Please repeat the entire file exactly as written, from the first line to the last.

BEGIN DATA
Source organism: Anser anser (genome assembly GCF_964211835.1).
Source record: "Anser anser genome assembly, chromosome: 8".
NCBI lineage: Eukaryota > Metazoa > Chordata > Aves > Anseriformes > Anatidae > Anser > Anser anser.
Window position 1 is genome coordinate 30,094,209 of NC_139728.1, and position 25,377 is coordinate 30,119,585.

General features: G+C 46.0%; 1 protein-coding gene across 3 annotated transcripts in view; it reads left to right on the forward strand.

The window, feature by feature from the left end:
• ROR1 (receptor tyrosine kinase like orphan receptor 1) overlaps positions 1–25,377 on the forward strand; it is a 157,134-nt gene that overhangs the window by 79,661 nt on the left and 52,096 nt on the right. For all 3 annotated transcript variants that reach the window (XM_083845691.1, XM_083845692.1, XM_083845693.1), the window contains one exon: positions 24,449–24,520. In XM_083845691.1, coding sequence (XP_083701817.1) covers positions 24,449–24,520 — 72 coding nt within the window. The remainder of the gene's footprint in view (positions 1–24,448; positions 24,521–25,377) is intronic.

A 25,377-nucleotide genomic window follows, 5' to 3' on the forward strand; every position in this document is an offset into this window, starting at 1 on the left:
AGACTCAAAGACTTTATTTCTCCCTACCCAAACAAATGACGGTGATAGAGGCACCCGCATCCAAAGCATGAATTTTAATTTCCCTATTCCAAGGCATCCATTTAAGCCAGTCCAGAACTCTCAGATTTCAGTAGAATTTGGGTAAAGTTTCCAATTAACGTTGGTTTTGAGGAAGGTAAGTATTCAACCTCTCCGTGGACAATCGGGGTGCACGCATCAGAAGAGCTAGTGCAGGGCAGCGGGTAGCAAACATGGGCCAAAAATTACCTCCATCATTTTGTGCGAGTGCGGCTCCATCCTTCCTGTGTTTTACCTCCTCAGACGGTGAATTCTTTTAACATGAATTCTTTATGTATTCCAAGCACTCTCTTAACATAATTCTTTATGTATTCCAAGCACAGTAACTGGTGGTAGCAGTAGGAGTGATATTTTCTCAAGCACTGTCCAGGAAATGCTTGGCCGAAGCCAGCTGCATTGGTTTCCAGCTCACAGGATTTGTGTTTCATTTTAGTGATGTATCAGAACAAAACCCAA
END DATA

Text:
Source organism: Anser anser (genome assembly GCF_964211835.1).
Source record: "Anser anser genome assembly, chromosome: 8".
NCBI lineage: Eukaryota > Metazoa > Chordata > Aves > Anseriformes > Anatidae > Anser > Anser anser.
Window position 1 is genome coordinate 30,094,209 of NC_139728.1, and position 25,377 is coordinate 30,119,585.

General features: G+C 46.0%; 1 protein-coding gene across 3 annotated transcripts in view; it reads left to right on the forward strand.

The window, feature by feature from the left end:
• ROR1 (receptor tyrosine kinase like orphan receptor 1) overlaps positions 1–25,377 on the forward strand; it is a 157,134-nt gene that overhangs the window by 79,661 nt on the left and 52,096 nt on the right. For all 3 annotated transcript variants that reach the window (XM_083845691.1, XM_083845692.1, XM_083845693.1), the window contains one exon: positions 24,449–24,520. In XM_083845691.1, coding sequence (XP_083701817.1) covers positions 24,449–24,520 — 72 coding nt within the window. The remainder of the gene's footprint in view (positions 1–24,448; positions 24,521–25,377) is intronic.

A 25,377-nucleotide genomic window follows, 5' to 3' on the forward strand; every position in this document is an offset into this window, starting at 1 on the left:
AGACTCAAAGACTTTATTTCTCCCTACCCAAACAAATGACGGTGATAGAGGCACCCGCATCCAAAGCATGAATTTTAATTTCCCTATTCCAAGGCATCCATTTAAGCCAGTCCAGAACTCTCAGATTTCAGTAGAATTTGGGTAAAGTTTCCAATTAACGTTGGTTTTGAGGAAGGTAAGTATTCAACCTCTCCGTGGACAATCGGGGTGCACGCATCAGAAGAGCTAGTGCAGGGCAGCGGGTAGCAAACATGGGCCAAAAATTACCTCCATCATTTTGTGCGAGTGCGGCTCCATCCTTCCTGTGTTTTACCTCCTCAGACGGTGAATTCTTTTAACATGAATTCTTTATGTATTCCAAGCACTCTCTTAACATAATTCTTTATGTATTCCAAGCACAGTAACTGGTGGTAGCAGTAGGAGTGATATTTTCTCAAGCACTGTCCAGGAAATGCTTGGCCGAAGCCAGCTGCATTGGTTTCCAGCTCACAGGATTTGTGTTTCATTTTAGTGATGTATCAGAACAAAACCCAA